Movie Review: The Mummy (2017)

I guess if you cast Tom Cruise and Russell Crowe in your movie, you can sit down, lean back, put your feet on your desk, and smoke a celebratory cigar. Everything else that needs to happen—from the writing to the filming to the special effects—will happen by osmosis. Success is guaranteed. Hire an accountant to count the money as it comes pouring in through the box office. Since you have the talent, the audience will see the movie no matter how bad it is.

The Mummy isn’t exactly bad, but in a year that contains such gems as Logan, Alien Covenant, and Wonder Woman, it fails to compete. It could’ve been a contender. Instead it falls into that category called Also Ran. It was a paint-by-numbers dark fantasy that chose to borrow from other films and stories, when it should’ve strove for it’s own originality. At no point in the movie did I feel surprised; at no point did I think: This is new! This is fresh! This I’ve never seen before!

Directed by Alex Kurtzman, The Mummy is a reboot of the 1999 movie starring Brendan Fraser and Rachel Weisz. Though the original was not a great movie,  it was a fun movie, a popcorn flick, that I tend to watch at least once a year. I think of it as a fantasy film rather than a horror movie, and I liked the light-hearted banter between Fraser’s Rick O’Connell and Weisz’s Evelyn Carnahan. They had great chemistry that gave the movie a convincing romantic subplot. Since Tom Cruise’s Nick Morton and Annabelle Wallis’ Jenny Halsey failed to achieve the same chemistry, the romantic subplot failed to materialize. I never got the idea that they liked each other, much less loved each other. But that failed romance wasn’t the worst disappointment.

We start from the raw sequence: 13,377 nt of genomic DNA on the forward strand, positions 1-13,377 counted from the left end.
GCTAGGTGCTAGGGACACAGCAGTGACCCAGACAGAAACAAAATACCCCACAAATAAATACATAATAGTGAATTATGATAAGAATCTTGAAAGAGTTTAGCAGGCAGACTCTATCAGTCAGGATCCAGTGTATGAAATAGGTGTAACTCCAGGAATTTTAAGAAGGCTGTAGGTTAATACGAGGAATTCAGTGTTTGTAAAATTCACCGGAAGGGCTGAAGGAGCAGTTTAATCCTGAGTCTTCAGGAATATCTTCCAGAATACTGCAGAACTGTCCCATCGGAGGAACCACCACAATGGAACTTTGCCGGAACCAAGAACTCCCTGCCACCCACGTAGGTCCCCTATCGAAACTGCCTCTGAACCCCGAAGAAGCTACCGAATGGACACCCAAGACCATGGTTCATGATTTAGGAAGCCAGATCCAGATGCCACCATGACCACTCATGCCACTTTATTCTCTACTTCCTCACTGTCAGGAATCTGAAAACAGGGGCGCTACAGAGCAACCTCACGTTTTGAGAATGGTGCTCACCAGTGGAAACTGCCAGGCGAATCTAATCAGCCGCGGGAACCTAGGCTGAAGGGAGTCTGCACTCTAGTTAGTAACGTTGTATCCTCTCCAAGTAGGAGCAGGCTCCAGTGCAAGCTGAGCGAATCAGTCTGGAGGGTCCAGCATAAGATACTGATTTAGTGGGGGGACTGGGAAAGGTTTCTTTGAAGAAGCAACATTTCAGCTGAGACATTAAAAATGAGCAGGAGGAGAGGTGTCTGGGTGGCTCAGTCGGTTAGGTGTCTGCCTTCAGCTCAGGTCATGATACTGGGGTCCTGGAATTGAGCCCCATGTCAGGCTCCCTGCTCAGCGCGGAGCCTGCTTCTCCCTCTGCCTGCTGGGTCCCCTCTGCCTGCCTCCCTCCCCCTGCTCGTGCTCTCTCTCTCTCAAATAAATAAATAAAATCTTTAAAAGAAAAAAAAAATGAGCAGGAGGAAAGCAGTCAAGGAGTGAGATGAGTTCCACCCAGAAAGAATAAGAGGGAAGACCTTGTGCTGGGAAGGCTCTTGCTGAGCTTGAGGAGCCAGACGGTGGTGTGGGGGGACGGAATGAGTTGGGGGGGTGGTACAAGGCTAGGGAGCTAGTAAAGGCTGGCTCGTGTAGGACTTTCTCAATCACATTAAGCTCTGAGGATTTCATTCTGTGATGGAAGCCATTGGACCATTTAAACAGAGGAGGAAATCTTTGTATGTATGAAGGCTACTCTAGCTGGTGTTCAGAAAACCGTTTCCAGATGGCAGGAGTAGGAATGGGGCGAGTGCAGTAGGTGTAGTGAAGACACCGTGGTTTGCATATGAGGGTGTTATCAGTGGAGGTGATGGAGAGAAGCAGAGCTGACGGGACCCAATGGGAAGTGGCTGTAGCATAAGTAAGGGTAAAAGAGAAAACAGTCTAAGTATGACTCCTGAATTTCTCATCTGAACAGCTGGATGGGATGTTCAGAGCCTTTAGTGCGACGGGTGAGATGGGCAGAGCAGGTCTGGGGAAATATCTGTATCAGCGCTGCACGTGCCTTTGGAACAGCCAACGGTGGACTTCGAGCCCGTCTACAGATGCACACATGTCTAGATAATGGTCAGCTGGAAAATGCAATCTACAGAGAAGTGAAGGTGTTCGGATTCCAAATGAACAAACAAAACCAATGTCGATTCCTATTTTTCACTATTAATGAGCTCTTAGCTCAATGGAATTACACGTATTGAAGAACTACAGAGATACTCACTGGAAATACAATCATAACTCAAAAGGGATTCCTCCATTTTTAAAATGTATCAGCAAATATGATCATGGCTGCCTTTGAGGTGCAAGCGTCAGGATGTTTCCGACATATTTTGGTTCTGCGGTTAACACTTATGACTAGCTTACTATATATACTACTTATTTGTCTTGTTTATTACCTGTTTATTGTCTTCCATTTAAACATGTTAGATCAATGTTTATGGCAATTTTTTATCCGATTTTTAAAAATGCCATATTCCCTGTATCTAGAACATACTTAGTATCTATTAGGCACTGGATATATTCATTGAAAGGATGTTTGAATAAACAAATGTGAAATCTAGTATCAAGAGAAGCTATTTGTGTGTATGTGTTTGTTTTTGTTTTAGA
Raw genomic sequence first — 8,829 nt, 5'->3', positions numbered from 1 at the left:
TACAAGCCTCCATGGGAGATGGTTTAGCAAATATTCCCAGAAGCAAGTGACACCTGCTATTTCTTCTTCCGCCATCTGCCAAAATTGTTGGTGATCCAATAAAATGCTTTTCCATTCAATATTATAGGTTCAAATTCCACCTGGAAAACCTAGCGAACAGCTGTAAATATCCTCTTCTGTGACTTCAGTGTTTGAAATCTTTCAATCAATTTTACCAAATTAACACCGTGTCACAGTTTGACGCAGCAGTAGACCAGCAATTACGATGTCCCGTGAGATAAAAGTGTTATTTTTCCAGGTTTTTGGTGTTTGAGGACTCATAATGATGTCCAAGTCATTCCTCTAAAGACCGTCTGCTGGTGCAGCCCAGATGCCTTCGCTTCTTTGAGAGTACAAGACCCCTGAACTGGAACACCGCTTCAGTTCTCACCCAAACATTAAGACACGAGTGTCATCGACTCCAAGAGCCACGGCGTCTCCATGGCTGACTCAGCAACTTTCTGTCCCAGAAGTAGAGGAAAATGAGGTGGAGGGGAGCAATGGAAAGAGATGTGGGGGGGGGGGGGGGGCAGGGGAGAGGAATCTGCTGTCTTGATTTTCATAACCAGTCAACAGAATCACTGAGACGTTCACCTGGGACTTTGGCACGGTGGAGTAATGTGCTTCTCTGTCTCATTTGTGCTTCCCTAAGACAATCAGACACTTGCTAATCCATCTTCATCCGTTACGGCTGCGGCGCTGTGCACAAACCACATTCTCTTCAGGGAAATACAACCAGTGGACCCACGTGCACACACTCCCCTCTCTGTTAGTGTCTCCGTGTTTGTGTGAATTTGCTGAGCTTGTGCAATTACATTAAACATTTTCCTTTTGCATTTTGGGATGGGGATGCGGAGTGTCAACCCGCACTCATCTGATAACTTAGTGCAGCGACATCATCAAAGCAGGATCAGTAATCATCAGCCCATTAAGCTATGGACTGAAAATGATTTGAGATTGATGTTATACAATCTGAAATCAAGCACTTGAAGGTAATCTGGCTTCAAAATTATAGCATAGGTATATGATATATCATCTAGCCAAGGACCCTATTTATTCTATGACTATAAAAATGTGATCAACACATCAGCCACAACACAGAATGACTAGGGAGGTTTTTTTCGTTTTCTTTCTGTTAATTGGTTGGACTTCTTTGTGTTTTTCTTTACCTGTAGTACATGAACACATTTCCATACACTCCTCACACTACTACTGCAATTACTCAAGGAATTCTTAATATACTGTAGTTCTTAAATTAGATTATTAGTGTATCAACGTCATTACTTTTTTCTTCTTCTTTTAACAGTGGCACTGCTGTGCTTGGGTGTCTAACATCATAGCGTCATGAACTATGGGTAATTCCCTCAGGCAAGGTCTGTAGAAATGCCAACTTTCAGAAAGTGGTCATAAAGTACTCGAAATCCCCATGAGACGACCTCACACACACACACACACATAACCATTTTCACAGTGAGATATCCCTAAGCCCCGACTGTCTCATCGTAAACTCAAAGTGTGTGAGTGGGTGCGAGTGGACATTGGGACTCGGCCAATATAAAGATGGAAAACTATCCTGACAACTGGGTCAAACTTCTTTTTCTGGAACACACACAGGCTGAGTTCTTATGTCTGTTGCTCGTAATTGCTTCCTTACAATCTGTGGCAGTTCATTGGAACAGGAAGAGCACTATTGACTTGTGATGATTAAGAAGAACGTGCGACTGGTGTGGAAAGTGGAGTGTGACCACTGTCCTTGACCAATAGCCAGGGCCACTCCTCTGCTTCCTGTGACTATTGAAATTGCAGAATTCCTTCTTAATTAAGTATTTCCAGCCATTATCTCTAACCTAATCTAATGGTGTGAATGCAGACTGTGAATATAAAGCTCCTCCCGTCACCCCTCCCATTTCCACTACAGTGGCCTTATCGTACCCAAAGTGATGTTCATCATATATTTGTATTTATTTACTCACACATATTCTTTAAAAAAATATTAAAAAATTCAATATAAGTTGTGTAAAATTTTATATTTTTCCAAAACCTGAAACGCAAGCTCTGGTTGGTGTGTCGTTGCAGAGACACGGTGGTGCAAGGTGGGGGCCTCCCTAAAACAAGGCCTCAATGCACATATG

As I struggle to understand why I left the theater disappointed, I keep thinking about tone. Kurtzman wanted a dark tone for The Mummy—something akin to The Dark Knight Rises or Underworld—but he wanted to retain the light-hearted banter between the leads. Like water and oil, these two tones failed to mix. As if that weren’t bad enough, he wanted to give it a more erotic subtext that further confused the tone. We see the eroticism in several scenes of implied nudity and in Ahmanet’s skin-tight, barely-there mummy costume. We also see it in the macabre-erotic nature of the ritual she needs to perform in order to…in truth, I’m not sure what this ritual was geared to achieve for her. I think the movie would’ve worked well as a dark fantasy, or as a light-hearted horror comedy, or even as a dark erotic thriller, but it failed to decide which tone it wanted to achieve, so it achieved none.

I’m also disappointed in the setting. The 1999 movie was set—of all places—in Egypt. Why Egypt? I don’t know. Maybe it has something to do with the Egyptians being the most famous culture that mummified its dead. Maybe because Imhotep (Arnold Vosloo), the mummy in the title, was an Egyptian priest. Either reason suggests an Egyptian setting, and both together require it. But Kurtzman’s reboot is set not in Egypt—except for the backstory prologue—but in Iraq and England. The movie tried to explain these settings, but they still represented a break from the expected that didn’t set well with me. As I’ve written before in this blog, often times the setting is like a character. It has personality and traits that complicate the heroic journey. We saw that in the original movie, as Rick and Evy had to battle such inconveniences as bobby traps, murderous tribes, and the Biblical plagues of Egypt. In setting The Mummy (2017) outside of Egypt, Kurtzman rob the plot of these complications, and he replaced them with nothing.